This previous post highlighted the recent decision in the Hoskins matter in which the trial court judge granted Hoskins’s post-trial motion of acquittal as to all FCPA charges.
Proving once again that it is an active group of writers, FCPA Inc. had much to say about the recent decision and this post rounds up what others are saying about the decision.
“The government is likely to appeal Judge Arterton’s decision, though the opinion itself does not call into question or otherwise limit the Second Circuit’s landmark 2018 ruling. Rather, this decision demonstrates the nuanced, fact-based analysis courts will need to undertake to determine whether an agency relationship exists. In this case, the government had to conform its proof at trial to the Second Circuit’s decision, which left a single, narrow pathway for the government to prove an FCPA offense: establish that Hoskins was API’s agent. The government is now on notice of the potentially high bar in certain cases to prove agency and will have to plan its cases accordingly. The government could either marshal additional evidence of control, or it may look to charge cases differently to avoid having to rely on the agency requirement of the FCPA as the sole basis to sustain a conviction.
Finally, while the Hoskins decision may complicate FCPA prosecutions of certain individuals – namely foreign nationals acting entirely outside of the United States, foreign executives of American issuers or companies headquartered in the United States could still be prosecuted for violations of the FCPA, as could executives of foreign corporations whose conduct occurs, at least in part, in the United States. Corporations with international operations should therefore continue to apply appropriate best practices with their compliance programs to mitigate foreign bribery risks.”
“The Hoskins case involves unique facts and Judge Arterton’s opinion is unlikely to be the last word. The government will almost certainly file an appeal.
But the case marks a notable setback for DOJ’s FCPA Unit, which often takes aggressive jurisdictional positions in its investigations of individuals and companies. Because these investigations are so often conducted and resolved prior to any court involvement, those aggressive positions typically go untested. Thus, while whether the Second Circuit will affirm Judge Arterton’s agency analysis remains to be seen, the decision represents an important check on DOJ in cases premised on an agency theory.
However, the fact that the court upheld Hoskins’s money-laundering convictions also serves as a reminder that DOJ’s statutory arsenal in foreign bribery cases remains broad and formidable.”
“An Unexpected Twist. The court’s ruling was unexpected, even for this case, which has seen years of litigation, including appeals to the Second Circuit. It is rare for a court to set aside a jury’s verdict and acquit a defendant because a court must uphold the jury’s verdict if “any rational jury” could have found that the defendant committed the crime. Also, this is not likely to be the end of the story; we expect the government to appeal Judge Arterton’s decision.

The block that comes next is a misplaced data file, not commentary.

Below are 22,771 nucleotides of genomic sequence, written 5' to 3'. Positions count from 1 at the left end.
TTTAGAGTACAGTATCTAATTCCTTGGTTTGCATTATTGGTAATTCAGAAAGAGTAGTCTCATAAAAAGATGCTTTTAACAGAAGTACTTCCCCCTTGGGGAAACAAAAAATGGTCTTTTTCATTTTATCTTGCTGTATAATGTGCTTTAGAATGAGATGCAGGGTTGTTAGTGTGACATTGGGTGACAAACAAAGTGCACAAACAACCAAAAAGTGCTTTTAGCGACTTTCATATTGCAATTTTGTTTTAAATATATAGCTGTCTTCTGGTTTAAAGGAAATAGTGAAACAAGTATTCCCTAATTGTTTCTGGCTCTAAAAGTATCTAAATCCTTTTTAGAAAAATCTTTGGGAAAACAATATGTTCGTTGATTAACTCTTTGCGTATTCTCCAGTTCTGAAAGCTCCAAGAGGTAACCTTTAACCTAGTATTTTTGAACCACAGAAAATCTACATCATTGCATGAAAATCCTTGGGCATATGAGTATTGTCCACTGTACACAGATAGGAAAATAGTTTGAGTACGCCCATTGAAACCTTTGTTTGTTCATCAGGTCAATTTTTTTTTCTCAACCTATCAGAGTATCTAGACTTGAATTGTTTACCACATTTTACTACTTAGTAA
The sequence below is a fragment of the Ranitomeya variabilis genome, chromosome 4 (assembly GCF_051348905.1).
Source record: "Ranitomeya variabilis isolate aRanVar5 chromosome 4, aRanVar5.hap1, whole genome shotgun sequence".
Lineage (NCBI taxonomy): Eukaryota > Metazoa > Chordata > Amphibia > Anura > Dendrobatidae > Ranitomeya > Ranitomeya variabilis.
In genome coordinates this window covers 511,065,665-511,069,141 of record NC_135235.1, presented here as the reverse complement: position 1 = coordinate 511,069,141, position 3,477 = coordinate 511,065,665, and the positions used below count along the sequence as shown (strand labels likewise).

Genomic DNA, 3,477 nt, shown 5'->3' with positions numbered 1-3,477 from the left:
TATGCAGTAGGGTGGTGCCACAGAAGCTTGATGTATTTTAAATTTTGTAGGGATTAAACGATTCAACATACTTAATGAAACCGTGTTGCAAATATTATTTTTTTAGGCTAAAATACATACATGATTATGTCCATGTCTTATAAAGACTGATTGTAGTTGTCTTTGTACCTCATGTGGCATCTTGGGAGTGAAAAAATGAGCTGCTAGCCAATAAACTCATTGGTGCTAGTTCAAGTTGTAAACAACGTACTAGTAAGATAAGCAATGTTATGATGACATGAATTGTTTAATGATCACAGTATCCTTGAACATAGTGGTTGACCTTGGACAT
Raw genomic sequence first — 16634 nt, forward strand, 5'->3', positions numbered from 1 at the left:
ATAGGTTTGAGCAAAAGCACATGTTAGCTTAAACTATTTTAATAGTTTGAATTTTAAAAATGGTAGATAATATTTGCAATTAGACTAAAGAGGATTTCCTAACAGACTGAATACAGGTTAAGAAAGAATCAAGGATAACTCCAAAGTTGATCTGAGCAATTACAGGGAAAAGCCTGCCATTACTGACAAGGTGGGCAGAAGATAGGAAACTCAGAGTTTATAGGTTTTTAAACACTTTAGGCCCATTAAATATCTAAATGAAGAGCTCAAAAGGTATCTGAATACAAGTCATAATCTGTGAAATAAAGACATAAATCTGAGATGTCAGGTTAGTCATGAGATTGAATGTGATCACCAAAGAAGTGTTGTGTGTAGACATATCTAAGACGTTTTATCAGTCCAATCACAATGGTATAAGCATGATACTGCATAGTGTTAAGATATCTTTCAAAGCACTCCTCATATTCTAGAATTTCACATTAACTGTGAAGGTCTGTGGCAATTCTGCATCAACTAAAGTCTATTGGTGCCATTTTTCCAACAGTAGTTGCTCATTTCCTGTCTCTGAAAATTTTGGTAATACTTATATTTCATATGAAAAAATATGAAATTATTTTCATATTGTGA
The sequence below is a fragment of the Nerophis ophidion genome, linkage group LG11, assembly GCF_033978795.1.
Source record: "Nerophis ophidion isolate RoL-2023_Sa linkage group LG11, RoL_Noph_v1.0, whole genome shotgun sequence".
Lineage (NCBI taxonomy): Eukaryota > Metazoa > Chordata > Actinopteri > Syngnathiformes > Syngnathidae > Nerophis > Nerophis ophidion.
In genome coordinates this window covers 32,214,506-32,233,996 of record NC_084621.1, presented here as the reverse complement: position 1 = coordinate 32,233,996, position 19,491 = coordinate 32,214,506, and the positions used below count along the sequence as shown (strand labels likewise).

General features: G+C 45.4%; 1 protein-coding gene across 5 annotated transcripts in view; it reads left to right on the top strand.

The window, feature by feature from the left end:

Substantive Legal Implications. The ruling certainly casts doubt on expansive FCPA liability theories and may limit the instances in which the DOJ prosecutes FCPA cases against foreign nationals that are not employed by domestic concerns and that did not act within the U.S. At a minimum, prosecutors will likely gather more evidence of a domestic concern’s control over an alleged agent, and may focus on evidence of the entity’s right to terminate the agent or otherwise impact the agent’s compensation.
Potential Precedential Value. While Judge Arterton’s opinion provides an extensive discussion of the principle of “control,” it is unclear whether the decision will have a meaningful impact on upcoming cases. The discussions of “control” and “agency” are nuanced and highly fact-specific, which may give the government room to distinguish future cases. However, the court’s analytical framework raises key considerations (e.g., whether the principal could fire or demote the agent, or whether the principal could impact the agent’s compensation) that future defendants may be able to use to their advantage.
Money Laundering. Despite the acquittal on seven FCPA-related counts, Judge Arterton’s decision upholding the money laundering charges signals that money laundering is likely to be a staple of government investigations and prosecutions going forward.”
“The Hoskins acquittal is a major setback for prosecutors in a case involving the potential limitations of the FCPA extraterritorial application to non-U.S. persons, though it is unclear whether DOJ will appeal. Further, the acquittal will likely have no practical impact on Hoskins’ sentence given his money laundering convictions. Regardless, the decision will have an impact on how DOJ investigates and prosecutes cases with respect to agency in the future. It will also have an impact on defendants who now have an additional basis for pushing back on DOJ’s expansive jurisdictional theories.”